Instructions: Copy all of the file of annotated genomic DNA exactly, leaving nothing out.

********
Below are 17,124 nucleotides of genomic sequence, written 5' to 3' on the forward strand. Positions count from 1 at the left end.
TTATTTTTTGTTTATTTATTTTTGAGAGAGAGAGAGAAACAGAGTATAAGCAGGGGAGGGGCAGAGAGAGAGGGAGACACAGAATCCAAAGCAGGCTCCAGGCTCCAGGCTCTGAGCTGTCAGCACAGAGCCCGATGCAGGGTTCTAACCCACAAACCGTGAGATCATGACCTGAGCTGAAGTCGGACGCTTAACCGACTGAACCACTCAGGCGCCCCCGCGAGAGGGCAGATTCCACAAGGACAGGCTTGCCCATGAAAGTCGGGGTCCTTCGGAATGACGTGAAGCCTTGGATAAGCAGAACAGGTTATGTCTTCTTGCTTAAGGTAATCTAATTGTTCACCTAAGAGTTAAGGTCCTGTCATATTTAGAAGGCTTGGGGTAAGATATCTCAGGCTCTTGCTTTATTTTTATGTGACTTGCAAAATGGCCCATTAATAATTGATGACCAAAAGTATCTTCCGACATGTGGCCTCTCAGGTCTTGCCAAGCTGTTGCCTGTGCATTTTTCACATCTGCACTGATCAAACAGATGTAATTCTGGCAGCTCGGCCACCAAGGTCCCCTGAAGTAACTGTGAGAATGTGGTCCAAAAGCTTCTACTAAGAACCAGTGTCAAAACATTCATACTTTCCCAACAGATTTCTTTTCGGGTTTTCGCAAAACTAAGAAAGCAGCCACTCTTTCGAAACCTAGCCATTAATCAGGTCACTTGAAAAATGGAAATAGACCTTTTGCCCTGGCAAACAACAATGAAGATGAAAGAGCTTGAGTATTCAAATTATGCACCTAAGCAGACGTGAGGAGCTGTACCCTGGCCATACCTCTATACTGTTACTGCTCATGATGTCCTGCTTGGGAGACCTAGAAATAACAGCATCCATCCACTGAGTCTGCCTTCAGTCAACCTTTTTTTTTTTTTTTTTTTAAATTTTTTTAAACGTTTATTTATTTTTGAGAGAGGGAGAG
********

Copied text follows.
Below are 17,124 nucleotides of genomic sequence, written 5' to 3' on the forward strand. Positions count from 1 at the left end.
TTATTTTTTGTTTATTTATTTTTGAGAGAGAGAGAGAAACAGAGTATAAGCAGGGGAGGGGCAGAGAGAGAGGGAGACACAGAATCCAAAGCAGGCTCCAGGCTCCAGGCTCTGAGCTGTCAGCACAGAGCCCGATGCAGGGTTCTAACCCACAAACCGTGAGATCATGACCTGAGCTGAAGTCGGACGCTTAACCGACTGAACCACTCAGGCGCCCCCGCGAGAGGGCAGATTCCACAAGGACAGGCTTGCCCATGAAAGTCGGGGTCCTTCGGAATGACGTGAAGCCTTGGATAAGCAGAACAGGTTATGTCTTCTTGCTTAAGGTAATCTAATTGTTCACCTAAGAGTTAAGGTCCTGTCATATTTAGAAGGCTTGGGGTAAGATATCTCAGGCTCTTGCTTTATTTTTATGTGACTTGCAAAATGGCCCATTAATAATTGATGACCAAAAGTATCTTCCGACATGTGGCCTCTCAGGTCTTGCCAAGCTGTTGCCTGTGCATTTTTCACATCTGCACTGATCAAACAGATGTAATTCTGGCAGCTCGGCCACCAAGGTCCCCTGAAGTAACTGTGAGAATGTGGTCCAAAAGCTTCTACTAAGAACCAGTGTCAAAACATTCATACTTTCCCAACAGATTTCTTTTCGGGTTTTCGCAAAACTAAGAAAGCAGCCACTCTTTCGAAACCTAGCCATTAATCAGGTCACTTGAAAAATGGAAATAGACCTTTTGCCCTGGCAAACAACAATGAAGATGAAAGAGCTTGAGTATTCAAATTATGCACCTAAGCAGACGTGAGGAGCTGTACCCTGGCCATACCTCTATACTGTTACTGCTCATGATGTCCTGCTTGGGAGACCTAGAAATAACAGCATCCATCCACTGAGTCTGCCTTCAGTCAACCTTTTTTTTTTTTTTTTTTTAAATTTTTTTAAACGTTTATTTATTTTTGAGAGAGGGAGAG